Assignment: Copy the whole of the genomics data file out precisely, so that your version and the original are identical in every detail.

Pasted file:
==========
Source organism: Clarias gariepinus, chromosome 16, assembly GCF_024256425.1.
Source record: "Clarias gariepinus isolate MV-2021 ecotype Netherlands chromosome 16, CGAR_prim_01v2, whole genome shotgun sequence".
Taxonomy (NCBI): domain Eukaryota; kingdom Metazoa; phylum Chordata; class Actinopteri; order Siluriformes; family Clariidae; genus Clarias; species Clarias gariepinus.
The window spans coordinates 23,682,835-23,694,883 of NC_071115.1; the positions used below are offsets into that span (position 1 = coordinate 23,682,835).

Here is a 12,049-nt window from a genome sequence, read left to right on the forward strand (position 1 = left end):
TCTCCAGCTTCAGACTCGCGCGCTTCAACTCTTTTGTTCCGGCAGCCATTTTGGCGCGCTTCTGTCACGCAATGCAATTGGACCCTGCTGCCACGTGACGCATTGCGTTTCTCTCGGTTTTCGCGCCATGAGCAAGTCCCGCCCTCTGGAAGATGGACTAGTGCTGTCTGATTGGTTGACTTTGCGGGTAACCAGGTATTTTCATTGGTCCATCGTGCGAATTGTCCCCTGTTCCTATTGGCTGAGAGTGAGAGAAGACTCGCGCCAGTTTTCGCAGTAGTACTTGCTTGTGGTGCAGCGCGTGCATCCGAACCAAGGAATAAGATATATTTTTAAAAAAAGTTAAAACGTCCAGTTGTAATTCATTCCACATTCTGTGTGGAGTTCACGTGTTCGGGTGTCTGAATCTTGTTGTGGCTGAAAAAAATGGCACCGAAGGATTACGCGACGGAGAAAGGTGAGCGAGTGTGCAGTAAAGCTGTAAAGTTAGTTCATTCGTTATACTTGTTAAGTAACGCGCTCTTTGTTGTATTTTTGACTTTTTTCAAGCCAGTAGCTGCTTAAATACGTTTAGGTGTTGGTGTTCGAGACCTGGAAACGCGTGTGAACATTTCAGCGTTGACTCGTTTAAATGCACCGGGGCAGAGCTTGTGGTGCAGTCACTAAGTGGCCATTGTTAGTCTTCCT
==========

Source organism: Clarias gariepinus, chromosome 16, assembly GCF_024256425.1.
Source record: "Clarias gariepinus isolate MV-2021 ecotype Netherlands chromosome 16, CGAR_prim_01v2, whole genome shotgun sequence".
Taxonomy (NCBI): domain Eukaryota; kingdom Metazoa; phylum Chordata; class Actinopteri; order Siluriformes; family Clariidae; genus Clarias; species Clarias gariepinus.
The window spans coordinates 23,682,835-23,694,883 of NC_071115.1; the positions used below are offsets into that span (position 1 = coordinate 23,682,835).

Here is a 12,049-nt window from a genome sequence, read left to right on the forward strand (position 1 = left end):
TCTCCAGCTTCAGACTCGCGCGCTTCAACTCTTTTGTTCCGGCAGCCATTTTGGCGCGCTTCTGTCACGCAATGCAATTGGACCCTGCTGCCACGTGACGCATTGCGTTTCTCTCGGTTTTCGCGCCATGAGCAAGTCCCGCCCTCTGGAAGATGGACTAGTGCTGTCTGATTGGTTGACTTTGCGGGTAACCAGGTATTTTCATTGGTCCATCGTGCGAATTGTCCCCTGTTCCTATTGGCTGAGAGTGAGAGAAGACTCGCGCCAGTTTTCGCAGTAGTACTTGCTTGTGGTGCAGCGCGTGCATCCGAACCAAGGAATAAGATATATTTTTAAAAAAAGTTAAAACGTCCAGTTGTAATTCATTCCACATTCTGTGTGGAGTTCACGTGTTCGGGTGTCTGAATCTTGTTGTGGCTGAAAAAAATGGCACCGAAGGATTACGCGACGGAGAAAGGTGAGCGAGTGTGCAGTAAAGCTGTAAAGTTAGTTCATTCGTTATACTTGTTAAGTAACGCGCTCTTTGTTGTATTTTTGACTTTTTTCAAGCCAGTAGCTGCTTAAATACGTTTAGGTGTTGGTGTTCGAGACCTGGAAACGCGTGTGAACATTTCAGCGTTGACTCGTTTAAATGCACCGGGGCAGAGCTTGTGGTGCAGTCACTAAGTGGCCATTGTTAGTCTTCCT